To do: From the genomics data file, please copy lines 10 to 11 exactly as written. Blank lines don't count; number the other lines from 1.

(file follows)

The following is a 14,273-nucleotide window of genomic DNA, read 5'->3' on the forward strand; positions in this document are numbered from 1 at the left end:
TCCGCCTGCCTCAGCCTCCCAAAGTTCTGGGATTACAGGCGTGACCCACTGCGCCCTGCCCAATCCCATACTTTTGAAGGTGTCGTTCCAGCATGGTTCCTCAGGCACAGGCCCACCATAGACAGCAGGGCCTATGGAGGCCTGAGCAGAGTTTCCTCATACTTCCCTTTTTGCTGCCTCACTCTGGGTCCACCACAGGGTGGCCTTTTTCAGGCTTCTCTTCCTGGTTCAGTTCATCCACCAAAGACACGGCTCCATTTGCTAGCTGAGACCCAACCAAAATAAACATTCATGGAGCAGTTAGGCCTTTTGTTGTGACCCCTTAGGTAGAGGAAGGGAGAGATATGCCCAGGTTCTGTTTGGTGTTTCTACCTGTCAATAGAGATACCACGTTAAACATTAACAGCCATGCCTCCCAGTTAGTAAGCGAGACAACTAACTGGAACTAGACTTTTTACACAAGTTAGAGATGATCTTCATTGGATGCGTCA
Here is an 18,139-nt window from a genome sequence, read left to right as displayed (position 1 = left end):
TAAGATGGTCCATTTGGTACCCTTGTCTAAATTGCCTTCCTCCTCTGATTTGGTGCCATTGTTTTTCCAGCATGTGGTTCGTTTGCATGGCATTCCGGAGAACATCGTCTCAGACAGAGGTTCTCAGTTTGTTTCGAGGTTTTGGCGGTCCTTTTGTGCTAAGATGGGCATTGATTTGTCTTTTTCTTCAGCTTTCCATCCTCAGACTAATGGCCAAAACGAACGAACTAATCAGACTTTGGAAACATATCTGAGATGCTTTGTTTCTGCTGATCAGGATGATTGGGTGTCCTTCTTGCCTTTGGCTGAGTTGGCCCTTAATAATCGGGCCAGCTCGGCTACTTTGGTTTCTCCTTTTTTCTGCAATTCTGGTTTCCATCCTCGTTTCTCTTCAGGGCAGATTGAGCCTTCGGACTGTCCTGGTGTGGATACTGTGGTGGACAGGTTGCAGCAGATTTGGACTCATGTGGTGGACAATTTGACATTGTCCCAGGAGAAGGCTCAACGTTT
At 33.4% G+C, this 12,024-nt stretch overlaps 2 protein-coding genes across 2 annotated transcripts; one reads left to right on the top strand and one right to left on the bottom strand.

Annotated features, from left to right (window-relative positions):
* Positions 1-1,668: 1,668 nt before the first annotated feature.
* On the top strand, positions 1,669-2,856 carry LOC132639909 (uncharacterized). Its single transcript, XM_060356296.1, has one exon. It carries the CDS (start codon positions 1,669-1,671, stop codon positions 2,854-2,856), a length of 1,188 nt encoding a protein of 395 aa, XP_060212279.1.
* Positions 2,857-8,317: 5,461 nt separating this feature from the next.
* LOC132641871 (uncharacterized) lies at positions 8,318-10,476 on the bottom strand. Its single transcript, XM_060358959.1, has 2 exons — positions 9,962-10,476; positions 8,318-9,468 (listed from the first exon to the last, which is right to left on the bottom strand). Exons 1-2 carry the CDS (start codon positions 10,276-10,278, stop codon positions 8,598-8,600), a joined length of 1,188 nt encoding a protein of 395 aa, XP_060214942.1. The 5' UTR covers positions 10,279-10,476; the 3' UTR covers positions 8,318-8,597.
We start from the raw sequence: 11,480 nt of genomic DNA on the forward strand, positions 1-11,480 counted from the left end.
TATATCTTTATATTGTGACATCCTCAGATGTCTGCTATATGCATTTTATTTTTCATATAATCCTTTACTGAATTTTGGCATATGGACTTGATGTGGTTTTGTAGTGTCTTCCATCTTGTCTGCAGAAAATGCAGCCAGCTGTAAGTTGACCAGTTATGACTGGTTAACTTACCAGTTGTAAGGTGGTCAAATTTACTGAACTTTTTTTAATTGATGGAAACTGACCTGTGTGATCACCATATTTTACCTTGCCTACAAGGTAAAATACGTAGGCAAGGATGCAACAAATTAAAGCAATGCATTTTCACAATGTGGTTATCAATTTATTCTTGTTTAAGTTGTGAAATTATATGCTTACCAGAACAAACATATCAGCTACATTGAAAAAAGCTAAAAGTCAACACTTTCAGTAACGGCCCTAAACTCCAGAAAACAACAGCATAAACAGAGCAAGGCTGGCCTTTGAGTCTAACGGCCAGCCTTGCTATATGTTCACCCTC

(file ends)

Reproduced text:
* LOC132641871 (uncharacterized) lies at positions 8,318-10,476 on the bottom strand. Its single transcript, XM_060358959.1, has 2 exons — positions 9,962-10,476; positions 8,318-9,468 (listed from the first exon to the last, which is right to left on the bottom strand). Exons 1-2 carry the CDS (start codon positions 10,276-10,278, stop codon positions 8,598-8,600), a joined length of 1,188 nt encoding a protein of 395 aa, XP_060214942.1. The 5' UTR covers positions 10,279-10,476; the 3' UTR covers positions 8,318-8,597.
We start from the raw sequence: 11,480 nt of genomic DNA on the forward strand, positions 1-11,480 counted from the left end.